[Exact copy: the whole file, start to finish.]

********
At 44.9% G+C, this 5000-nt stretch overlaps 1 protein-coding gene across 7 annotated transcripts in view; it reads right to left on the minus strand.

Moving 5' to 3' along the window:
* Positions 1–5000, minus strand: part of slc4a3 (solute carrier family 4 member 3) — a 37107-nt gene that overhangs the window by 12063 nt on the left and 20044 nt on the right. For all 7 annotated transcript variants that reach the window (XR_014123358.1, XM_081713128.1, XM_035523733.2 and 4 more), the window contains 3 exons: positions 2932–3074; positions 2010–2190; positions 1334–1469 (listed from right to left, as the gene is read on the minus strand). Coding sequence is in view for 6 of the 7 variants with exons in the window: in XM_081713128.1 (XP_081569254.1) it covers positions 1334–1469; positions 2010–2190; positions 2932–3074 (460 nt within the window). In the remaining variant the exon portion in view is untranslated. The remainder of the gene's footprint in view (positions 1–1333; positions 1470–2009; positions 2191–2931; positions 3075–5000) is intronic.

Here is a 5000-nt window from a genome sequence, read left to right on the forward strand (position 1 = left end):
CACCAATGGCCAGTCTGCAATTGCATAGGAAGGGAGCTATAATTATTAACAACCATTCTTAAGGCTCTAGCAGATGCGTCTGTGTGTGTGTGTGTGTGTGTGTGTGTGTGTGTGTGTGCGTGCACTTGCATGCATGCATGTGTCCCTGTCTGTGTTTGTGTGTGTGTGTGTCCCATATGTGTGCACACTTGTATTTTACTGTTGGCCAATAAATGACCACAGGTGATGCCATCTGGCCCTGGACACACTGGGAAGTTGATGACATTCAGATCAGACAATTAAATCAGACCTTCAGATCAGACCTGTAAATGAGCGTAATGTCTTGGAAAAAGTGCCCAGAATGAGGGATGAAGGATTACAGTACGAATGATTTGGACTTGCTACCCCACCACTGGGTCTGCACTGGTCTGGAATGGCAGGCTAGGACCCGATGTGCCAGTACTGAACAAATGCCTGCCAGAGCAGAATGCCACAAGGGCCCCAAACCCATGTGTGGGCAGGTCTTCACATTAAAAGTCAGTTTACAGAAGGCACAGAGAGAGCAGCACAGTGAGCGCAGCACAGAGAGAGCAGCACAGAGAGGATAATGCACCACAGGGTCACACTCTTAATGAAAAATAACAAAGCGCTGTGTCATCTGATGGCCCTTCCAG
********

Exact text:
At 44.9% G+C, this 5000-nt stretch overlaps 1 protein-coding gene across 7 annotated transcripts in view; it reads right to left on the minus strand.

Moving 5' to 3' along the window:
* Positions 1–5000, minus strand: part of slc4a3 (solute carrier family 4 member 3) — a 37107-nt gene that overhangs the window by 12063 nt on the left and 20044 nt on the right. For all 7 annotated transcript variants that reach the window (XR_014123358.1, XM_081713128.1, XM_035523733.2 and 4 more), the window contains 3 exons: positions 2932–3074; positions 2010–2190; positions 1334–1469 (listed from right to left, as the gene is read on the minus strand). Coding sequence is in view for 6 of the 7 variants with exons in the window: in XM_081713128.1 (XP_081569254.1) it covers positions 1334–1469; positions 2010–2190; positions 2932–3074 (460 nt within the window). In the remaining variant the exon portion in view is untranslated. The remainder of the gene's footprint in view (positions 1–1333; positions 1470–2009; positions 2191–2931; positions 3075–5000) is intronic.

Here is a 5000-nt window from a genome sequence, read left to right on the forward strand (position 1 = left end):
CACCAATGGCCAGTCTGCAATTGCATAGGAAGGGAGCTATAATTATTAACAACCATTCTTAAGGCTCTAGCAGATGCGTCTGTGTGTGTGTGTGTGTGTGTGTGTGTGTGTGTGTGTGCGTGCACTTGCATGCATGCATGTGTCCCTGTCTGTGTTTGTGTGTGTGTGTGTCCCATATGTGTGCACACTTGTATTTTACTGTTGGCCAATAAATGACCACAGGTGATGCCATCTGGCCCTGGACACACTGGGAAGTTGATGACATTCAGATCAGACAATTAAATCAGACCTTCAGATCAGACCTGTAAATGAGCGTAATGTCTTGGAAAAAGTGCCCAGAATGAGGGATGAAGGATTACAGTACGAATGATTTGGACTTGCTACCCCACCACTGGGTCTGCACTGGTCTGGAATGGCAGGCTAGGACCCGATGTGCCAGTACTGAACAAATGCCTGCCAGAGCAGAATGCCACAAGGGCCCCAAACCCATGTGTGGGCAGGTCTTCACATTAAAAGTCAGTTTACAGAAGGCACAGAGAGAGCAGCACAGTGAGCGCAGCACAGAGAGAGCAGCACAGAGAGGATAATGCACCACAGGGTCACACTCTTAATGAAAAATAACAAAGCGCTGTGTCATCTGATGGCCCTTCCAG